Increase parking fee; 3. Increase metro service and fleet of buses; 4. Ban open burning of firewood and coal for heating and cooking; 5. Health advisory alert for vulnerable populations.
|1. Shutdown Bardarpur power plant; 2. Cap emissions from power plants in NCR; 3. Close brick kilns, stone crushers and other polluting industries in NCR.||1. Stop entry of trucks into Delhi; 2. Alert the task force for shutting down of schools and halt all outdoor activities for children.|
An AQI reading of over 500 is considered to an “emergency” and involves a shutdown of most outdoor activities. These measures are not new to authorities–they were recommended by a Indian Institute of Kanpur (IIT)-Kanpur report submitted to the Delhi government in January 2016, as IndiaSpend reported on November 10, 2016.
What the government should have done but did not
Air quality in Delhi began to dip from “moderate” to “poor” in the first week of October 2017 and proceeded to worsen.
Apart from curbing traffic, enforcing pollution standards on power plants and sprinkling water to curb dust, the government also should have made citizens aware of pollution levels using social media and mobile apps.ALSO READ: Airpocalypse: Band-aid solutions won't fix Delhi's grave air problem
With the start of Diwali, air quality considerably worsened. From October 17 to November 6, 2017, the region recorded “very poor” air quality, 12-15 times above WHO limits, as we said.
On Diwali day, October 20, 2017, CPCB monitors in the national capital region recorded “severe” levels of pollution with an AQI reading of 403–16 times above WHO limits, suggesting poor implementation of the SC ban on firecrackers.
Source: Central Pollution Control Board
Over the last three weeks, government authorities, as per their own plan, should have also issued health advisory alerts for vulnerable populations or young children and senior citizens, banned use of diesel-run generators, raised parking fees, increased public transport services, and banned the use of firewood and coal.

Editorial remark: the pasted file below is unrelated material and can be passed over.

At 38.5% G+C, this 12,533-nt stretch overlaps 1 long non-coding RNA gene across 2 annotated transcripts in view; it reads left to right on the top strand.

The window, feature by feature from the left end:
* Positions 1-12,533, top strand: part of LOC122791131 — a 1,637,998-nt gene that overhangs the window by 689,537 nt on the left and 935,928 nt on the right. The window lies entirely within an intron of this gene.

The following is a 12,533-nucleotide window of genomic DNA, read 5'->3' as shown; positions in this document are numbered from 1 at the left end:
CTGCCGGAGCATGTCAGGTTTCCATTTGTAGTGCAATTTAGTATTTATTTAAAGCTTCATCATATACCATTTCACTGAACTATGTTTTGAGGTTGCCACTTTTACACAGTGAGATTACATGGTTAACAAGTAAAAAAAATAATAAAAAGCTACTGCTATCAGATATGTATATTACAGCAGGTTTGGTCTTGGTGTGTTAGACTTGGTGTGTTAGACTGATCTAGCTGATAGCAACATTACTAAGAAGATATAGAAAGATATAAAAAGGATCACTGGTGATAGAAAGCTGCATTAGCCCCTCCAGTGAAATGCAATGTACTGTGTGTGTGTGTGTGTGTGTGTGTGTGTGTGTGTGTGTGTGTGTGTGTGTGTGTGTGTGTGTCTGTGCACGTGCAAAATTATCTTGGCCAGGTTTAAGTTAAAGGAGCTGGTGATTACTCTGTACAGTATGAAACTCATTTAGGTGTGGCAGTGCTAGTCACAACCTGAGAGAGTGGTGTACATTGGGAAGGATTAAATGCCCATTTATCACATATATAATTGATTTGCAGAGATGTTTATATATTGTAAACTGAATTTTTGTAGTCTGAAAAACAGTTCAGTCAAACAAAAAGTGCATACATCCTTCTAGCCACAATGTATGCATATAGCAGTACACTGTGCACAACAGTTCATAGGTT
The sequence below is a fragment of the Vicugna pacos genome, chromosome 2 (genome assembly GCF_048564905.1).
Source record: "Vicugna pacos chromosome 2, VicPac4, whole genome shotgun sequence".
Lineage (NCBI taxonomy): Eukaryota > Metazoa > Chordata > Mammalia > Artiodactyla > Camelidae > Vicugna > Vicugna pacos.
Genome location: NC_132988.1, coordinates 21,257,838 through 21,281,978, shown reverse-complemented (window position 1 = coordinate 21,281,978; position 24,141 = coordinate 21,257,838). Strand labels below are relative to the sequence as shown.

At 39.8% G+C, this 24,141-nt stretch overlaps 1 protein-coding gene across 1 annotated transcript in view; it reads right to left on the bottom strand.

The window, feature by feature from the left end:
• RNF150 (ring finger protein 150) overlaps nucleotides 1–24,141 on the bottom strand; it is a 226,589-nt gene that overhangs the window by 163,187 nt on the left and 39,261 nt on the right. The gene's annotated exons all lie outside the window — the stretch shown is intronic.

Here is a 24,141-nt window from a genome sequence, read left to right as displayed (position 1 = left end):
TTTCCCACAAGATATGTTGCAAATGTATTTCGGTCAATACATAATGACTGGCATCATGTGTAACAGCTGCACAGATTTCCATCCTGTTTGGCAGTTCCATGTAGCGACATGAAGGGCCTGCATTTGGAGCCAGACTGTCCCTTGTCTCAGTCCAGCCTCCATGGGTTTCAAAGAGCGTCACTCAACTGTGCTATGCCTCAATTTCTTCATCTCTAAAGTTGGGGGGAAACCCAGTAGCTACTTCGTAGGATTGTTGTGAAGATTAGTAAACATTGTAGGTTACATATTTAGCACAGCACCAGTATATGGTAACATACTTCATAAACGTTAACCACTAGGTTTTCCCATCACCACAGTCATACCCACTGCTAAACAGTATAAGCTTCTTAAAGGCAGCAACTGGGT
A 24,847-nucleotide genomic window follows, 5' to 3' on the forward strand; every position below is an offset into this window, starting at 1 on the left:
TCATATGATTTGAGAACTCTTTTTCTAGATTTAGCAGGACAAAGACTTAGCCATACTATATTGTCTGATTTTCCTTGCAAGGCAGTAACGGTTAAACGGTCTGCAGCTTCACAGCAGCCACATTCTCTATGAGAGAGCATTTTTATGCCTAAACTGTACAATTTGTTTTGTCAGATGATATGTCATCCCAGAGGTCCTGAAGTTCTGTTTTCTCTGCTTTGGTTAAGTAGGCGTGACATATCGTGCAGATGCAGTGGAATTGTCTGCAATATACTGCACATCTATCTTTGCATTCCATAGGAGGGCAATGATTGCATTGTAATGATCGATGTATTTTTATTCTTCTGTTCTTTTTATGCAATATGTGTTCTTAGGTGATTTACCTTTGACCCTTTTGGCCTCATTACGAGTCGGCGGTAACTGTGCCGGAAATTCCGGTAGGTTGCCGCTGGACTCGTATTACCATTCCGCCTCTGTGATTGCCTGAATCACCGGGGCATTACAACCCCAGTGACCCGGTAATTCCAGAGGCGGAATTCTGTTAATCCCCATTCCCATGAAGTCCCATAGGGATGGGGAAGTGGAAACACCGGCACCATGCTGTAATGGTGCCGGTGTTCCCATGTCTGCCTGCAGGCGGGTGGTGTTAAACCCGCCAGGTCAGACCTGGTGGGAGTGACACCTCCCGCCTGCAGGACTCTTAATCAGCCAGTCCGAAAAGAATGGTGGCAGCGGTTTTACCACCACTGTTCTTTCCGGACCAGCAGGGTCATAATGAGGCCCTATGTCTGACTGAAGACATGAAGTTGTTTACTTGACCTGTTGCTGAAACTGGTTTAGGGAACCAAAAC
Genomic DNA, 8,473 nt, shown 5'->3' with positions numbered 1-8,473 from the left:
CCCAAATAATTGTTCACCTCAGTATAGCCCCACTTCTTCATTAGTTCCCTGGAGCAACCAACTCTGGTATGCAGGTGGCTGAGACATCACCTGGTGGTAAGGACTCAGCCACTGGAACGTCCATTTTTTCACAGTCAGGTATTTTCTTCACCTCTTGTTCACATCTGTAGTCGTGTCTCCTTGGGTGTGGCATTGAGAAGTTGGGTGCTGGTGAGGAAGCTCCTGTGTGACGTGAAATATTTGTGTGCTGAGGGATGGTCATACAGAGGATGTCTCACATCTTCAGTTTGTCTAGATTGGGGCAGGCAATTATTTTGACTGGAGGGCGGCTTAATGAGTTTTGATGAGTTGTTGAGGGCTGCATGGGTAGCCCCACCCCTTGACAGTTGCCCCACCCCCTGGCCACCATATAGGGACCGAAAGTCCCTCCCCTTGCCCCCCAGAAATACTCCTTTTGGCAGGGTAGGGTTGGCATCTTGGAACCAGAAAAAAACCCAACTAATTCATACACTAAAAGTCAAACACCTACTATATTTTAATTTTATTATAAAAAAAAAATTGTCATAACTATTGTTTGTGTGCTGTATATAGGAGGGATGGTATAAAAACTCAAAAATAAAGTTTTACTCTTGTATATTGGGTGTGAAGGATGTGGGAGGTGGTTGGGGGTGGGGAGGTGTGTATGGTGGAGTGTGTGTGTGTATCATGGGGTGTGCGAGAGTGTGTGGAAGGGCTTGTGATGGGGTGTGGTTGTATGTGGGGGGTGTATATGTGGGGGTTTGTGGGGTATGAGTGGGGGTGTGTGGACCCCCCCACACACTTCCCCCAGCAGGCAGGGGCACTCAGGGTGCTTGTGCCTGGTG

Why GRAP cannot work unless various agencies work together
To be successful, most components of the GRAP require concerted and coordinated efforts from various agencies and bodies spread across the national capital region (NCR) and neighbouring states.ALSO READ: Living in a gas chamber: Delhi's air to worsen in coming days; primary schools shut
“GRAP has an ambitious set of measures under each category of alerts to be issued with action extending to Haryana, Punjab and Uttar Pradesh,” said Madineni. “Yet, the system does not mention a proper mitigation plan for addressing crop fires across the NCR states, to which the evidence clearly attributes a 25% rise in the pollution levels. The fireworks ban for Diwali was also a complete eyewash with little or no implementation bringing us to the emergency situation we are in today.”
(Saldanha is an assistant editor with IndiaSpend. Data inputs by Aishwarya Patil, an intern with IndiaSpend.) Reprinted with permission from IndiaSpend.org, a data-driven, public-interest journalism non-profit organisation. You can read the original article here